The government denied charges of poor floor management and accused the BJP of u-turns on their promised support to certain bills on Wednesday.
"They said something outside the House and something else inside… There were occasions when they changed their mind," alleged Parliamentary Affairs Minister
P.K. Bansal alluding to the deferment of the Enemy Property, Educational Tribunal, Waqf Board and the Prevention of Torture bills in the Rajya Sabha which the Lok Sabha had passed with the Opposition’s help.
The minister indeed claimed satisfactory floor management as the government got a total of 24 bills passed by the two Houses over 26 sittings and responded sensitively to members’ concerns by deferring the Education Tribunal bill.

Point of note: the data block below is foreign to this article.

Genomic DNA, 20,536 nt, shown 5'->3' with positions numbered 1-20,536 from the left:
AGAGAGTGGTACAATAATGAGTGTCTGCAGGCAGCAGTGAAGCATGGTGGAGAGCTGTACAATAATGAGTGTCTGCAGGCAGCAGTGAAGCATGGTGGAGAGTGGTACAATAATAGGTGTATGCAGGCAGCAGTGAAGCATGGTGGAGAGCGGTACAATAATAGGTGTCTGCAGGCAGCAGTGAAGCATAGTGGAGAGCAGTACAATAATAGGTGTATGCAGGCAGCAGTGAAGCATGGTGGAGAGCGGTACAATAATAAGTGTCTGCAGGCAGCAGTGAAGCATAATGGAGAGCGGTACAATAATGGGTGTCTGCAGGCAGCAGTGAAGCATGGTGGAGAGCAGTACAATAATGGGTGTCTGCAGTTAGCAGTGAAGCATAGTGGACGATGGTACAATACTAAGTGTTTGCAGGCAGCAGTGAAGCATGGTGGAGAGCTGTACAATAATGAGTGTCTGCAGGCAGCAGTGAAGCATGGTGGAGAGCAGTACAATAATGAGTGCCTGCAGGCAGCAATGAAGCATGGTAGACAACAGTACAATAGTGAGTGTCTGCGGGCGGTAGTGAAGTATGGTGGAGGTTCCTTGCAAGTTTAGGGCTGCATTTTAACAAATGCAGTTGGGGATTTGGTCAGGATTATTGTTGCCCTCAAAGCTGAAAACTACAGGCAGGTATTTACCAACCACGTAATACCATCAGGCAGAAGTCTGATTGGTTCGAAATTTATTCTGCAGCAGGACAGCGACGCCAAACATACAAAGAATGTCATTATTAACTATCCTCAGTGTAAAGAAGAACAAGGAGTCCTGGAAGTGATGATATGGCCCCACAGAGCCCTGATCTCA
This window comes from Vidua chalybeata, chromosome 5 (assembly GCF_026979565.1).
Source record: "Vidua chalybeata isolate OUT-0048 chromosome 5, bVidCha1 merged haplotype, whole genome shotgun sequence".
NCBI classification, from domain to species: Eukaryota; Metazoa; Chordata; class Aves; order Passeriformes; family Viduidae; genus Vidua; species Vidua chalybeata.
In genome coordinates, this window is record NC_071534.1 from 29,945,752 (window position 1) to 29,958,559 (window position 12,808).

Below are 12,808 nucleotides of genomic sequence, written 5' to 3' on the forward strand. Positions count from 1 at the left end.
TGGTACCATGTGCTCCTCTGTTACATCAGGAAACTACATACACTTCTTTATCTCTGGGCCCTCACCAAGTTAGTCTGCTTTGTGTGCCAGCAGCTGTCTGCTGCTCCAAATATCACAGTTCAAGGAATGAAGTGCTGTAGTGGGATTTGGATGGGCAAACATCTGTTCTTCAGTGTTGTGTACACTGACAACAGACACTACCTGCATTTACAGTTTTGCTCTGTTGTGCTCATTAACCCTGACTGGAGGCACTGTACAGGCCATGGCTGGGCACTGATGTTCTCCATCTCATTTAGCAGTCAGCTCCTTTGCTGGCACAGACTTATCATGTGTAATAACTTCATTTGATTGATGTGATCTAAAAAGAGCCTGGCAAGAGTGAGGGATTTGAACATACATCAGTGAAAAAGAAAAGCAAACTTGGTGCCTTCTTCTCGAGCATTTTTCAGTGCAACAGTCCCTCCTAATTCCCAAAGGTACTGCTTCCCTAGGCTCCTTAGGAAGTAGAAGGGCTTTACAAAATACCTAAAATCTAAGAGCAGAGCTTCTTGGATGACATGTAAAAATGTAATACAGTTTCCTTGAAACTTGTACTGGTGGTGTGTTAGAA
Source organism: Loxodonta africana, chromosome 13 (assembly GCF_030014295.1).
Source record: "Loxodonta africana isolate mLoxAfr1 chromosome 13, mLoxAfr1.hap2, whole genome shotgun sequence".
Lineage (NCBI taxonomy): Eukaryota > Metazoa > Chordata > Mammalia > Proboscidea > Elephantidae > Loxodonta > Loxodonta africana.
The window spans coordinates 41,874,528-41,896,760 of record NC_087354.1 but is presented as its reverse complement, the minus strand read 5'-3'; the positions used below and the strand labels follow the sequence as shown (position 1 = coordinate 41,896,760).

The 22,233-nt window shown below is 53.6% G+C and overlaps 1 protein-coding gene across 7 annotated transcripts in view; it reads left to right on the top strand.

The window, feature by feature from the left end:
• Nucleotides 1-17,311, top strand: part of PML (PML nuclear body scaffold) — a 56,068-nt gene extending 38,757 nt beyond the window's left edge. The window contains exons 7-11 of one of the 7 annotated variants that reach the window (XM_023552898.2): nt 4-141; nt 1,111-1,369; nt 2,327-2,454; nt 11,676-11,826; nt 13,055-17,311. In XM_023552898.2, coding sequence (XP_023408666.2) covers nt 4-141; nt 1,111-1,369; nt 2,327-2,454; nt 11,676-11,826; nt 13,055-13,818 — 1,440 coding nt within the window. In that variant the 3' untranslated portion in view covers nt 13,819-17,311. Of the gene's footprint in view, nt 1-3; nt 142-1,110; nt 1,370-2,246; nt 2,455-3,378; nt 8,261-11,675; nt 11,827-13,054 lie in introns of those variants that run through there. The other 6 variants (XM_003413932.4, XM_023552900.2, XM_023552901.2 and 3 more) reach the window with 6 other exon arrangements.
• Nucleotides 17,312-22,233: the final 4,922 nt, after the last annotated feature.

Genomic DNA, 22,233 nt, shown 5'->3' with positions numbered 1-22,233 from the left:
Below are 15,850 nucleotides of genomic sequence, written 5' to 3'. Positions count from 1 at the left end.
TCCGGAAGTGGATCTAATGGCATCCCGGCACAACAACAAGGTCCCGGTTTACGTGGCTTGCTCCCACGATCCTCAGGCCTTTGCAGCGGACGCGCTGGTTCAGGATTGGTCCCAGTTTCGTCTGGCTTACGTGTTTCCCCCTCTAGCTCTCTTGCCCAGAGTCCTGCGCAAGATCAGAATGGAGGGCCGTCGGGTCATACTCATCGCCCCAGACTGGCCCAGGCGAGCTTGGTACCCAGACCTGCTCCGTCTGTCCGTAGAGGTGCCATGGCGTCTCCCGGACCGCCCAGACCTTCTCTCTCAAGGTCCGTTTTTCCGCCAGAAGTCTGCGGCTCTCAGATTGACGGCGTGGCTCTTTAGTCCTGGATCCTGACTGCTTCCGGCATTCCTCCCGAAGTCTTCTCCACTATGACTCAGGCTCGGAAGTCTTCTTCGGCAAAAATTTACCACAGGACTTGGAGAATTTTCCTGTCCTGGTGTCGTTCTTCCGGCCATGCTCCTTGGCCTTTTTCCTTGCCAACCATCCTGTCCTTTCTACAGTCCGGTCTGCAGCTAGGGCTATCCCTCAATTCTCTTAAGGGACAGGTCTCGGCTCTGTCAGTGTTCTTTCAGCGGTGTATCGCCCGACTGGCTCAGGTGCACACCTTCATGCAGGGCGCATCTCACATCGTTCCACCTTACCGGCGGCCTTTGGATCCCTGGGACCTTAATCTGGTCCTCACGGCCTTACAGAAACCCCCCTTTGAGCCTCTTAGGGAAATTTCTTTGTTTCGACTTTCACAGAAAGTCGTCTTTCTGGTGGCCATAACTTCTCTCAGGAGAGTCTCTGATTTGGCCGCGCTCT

Privately, Congress leaders are unfazed by the holding up of these bills as their most contentious bill — the nuclear liability bill — was passed smoothly.
Denying that the Congress was a divided House, Bansal downplayed Congress MP K. Keshava Rao’s stringent criticism of the Education Tribunal bill as the member was also supporting it (and therefore not violating party discipline).
"Restraining a member from speaking is a breach of parliamentary privilege," said Bansal, adding that such expression of views reflected the essence of democracy.
But Sibal reportedly was so furious at the opposition, including his own colleagues, that he wanted the bill voted on even if it was defeated.
He was persuaded against it as it would have led to an embarrassing situation.
Bansal regretted that the session lost 45 hours in the Lok Sabha and 35 hours in the Rajya Sabha (some of which they made up by sitting late).
Of particular concern was that the Question Hour could not be taken up for nine days.